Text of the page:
42 results
Date Name

TEF: learning from schools and hospitals

In a report published today by HEPI, Louisa Darian looks at what we can learn from schools and hospitals as the Government continues the design of the TEF.

Keep calm and speculate wildly

Does anyone really know what’s going on? Martin McQuillan thinks not, warns against believing in false prophets and wonders if there are bigger things in the world for universities to worry about than the outcomes of Green Paper.

New providers, new analogy

With the Green Paper indicating that the Government is seeking to further break down barriers to entry for private providers, Mike Ratcliffe tries to compare apples and oranges. Or Byron and McDonalds. Or chalk and cheese. Pick your own analogy, wonks.

What do we mean when we talk about ‘selective’ universities?

What does it mean to be a selective university in today’s UK HE market? Vice chancellor of Nottingham Trent University Edward Peck uses his own institution as an example in comparing the nature of selectivity across HE.

Freedom of (or from) Information Act?

Ten years after its implementation, the Freedom of Information Act (FOIA) looks to be under attack. Louisa Darian asks why, and what the sector response has been to the Green Paper’s suggestion that universities could be removed from the duty.

Beyond conspiracy: Why TEF plus fees may drive efficiency

The debate about the TEF’s impending link to fees has caused widespread debate in the sector, but what if this measure was interpreted differently – as a measure of inflation ? Gordon McKenzie wonders about the funding choices universities will have to take if the Green Paper proposals are implemented.

Level playing fields are better than handicaps

Although the Government has committed to boosting participation in higher education amongst disadvantaged groups, will the policies enacted match the rhetoric?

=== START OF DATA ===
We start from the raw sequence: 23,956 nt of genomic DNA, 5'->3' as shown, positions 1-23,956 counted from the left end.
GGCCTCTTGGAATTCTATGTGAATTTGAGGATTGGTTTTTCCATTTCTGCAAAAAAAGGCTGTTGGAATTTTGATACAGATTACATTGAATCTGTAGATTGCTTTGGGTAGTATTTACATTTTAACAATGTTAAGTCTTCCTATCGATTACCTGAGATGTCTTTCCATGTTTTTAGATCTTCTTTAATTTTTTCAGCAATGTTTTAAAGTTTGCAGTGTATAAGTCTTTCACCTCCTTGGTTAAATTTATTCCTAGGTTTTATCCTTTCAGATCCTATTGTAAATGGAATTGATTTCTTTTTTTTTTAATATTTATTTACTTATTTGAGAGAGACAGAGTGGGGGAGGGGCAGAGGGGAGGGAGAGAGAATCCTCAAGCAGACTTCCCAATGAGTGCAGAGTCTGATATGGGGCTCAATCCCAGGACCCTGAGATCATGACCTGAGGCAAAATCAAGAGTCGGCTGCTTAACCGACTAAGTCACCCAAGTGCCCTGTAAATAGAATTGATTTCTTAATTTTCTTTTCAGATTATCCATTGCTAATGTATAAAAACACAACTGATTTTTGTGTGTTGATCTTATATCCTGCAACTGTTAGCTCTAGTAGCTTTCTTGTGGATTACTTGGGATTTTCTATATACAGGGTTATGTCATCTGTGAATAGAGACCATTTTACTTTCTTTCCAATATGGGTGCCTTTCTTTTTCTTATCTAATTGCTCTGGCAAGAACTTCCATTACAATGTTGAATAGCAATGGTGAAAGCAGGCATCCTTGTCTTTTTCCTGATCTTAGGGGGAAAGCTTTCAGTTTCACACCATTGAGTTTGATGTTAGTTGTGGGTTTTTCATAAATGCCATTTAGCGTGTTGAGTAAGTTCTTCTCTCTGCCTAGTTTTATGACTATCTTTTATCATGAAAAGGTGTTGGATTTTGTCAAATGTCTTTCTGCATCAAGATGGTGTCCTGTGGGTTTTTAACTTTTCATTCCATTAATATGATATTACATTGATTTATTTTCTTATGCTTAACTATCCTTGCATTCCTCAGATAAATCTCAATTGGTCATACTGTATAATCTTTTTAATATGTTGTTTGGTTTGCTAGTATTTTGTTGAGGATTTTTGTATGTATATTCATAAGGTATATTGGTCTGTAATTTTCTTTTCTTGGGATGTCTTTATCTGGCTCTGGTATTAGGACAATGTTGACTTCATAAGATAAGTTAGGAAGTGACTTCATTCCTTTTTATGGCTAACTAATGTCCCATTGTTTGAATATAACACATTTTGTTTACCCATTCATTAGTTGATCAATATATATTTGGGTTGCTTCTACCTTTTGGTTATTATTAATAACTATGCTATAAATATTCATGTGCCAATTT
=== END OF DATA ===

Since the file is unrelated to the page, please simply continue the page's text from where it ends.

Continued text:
Green Paper: proposed changes to legislation

The many different measures in the HE Green Paper amount to several changes to primary and secondary legislation. Dennis Farrington gives an authoritative assessment on the changes as set out, and their implications for law.

Why TEF must measure employability not employment

Marking the report of his HEPI pamphlet ‘Employability: Degrees of Value’, Johnny Rich argues that the government is wrong to focus on measures of employment in the TEF and instead should be looking for student employability in the great scramble to measure teaching excellence.

Three muddles that will undermine the TEF

Higher education professor Paul Ashwin sets out three muddles in the design of the TEF as set out in the Green Paper, which will undermine some of the good aspects of what the policy is trying to achieve.

TEF and the importance of university teachers

In all the discussion about the Teaching Excellence Framework, the voice of teachers is getting lost. What can the HE sector learn from schools and their more organic and vibrant community shaping their future?

Spending Review: In the Bleak Midwinter?

Reviewing the Spending Review, Andy Westwood looks through George Osborne’s greatest hits and biggest gifts, and also some of his biggest challenges to higher education.

Nurse’s watery prescription for research

Following the Nurse Review of research councils, James Wilsdon reviews the long-awaited report and takes the temperature of the policy community finding that the Nobel Laureate has published something watery and unlikely to have a lasting impact on policy.

Redress must be at the heart of future HE regulation

Following the Green Paper’s proposals to create an Office for Students, Jim Dickinson argues that the sector and the government will need to go much further if they intend to properly protect students, and give them a voice.

BIS, metrics and non-selective QR allocation

Following a government tender that appears to look at research metrics, Martin Eve asks what the government is up to and whether this latest move could herald a metrics-based policy shift.

Are UK universities being cast academically adrift?

On the publication of the Green Paper and the announcement of the TEF, US academic Christopher Newfield offers the UK policy discussion a view from the recent debates in America about learning gain, metrics and quality.

Green Paper: six questions about regulation

HE regulation specialist Andrew Boggs asks six outstanding questions about the Green Paper’s proposals – particularly those linked to regulation and the future shape of the higher education market.

CETLs and the ghosts of teaching excellence past

Taking the long view of government-led teaching excellence initiatives, David Kernohan returns to the Centres for Excellence in Learning and Teaching (CETLs), and draws lessons for the sector and the government today.

How should academics respond to the TEF?

How should academics respond to the TEF – constructively in a way that has a chance of influencing the measures that are eventually implemented?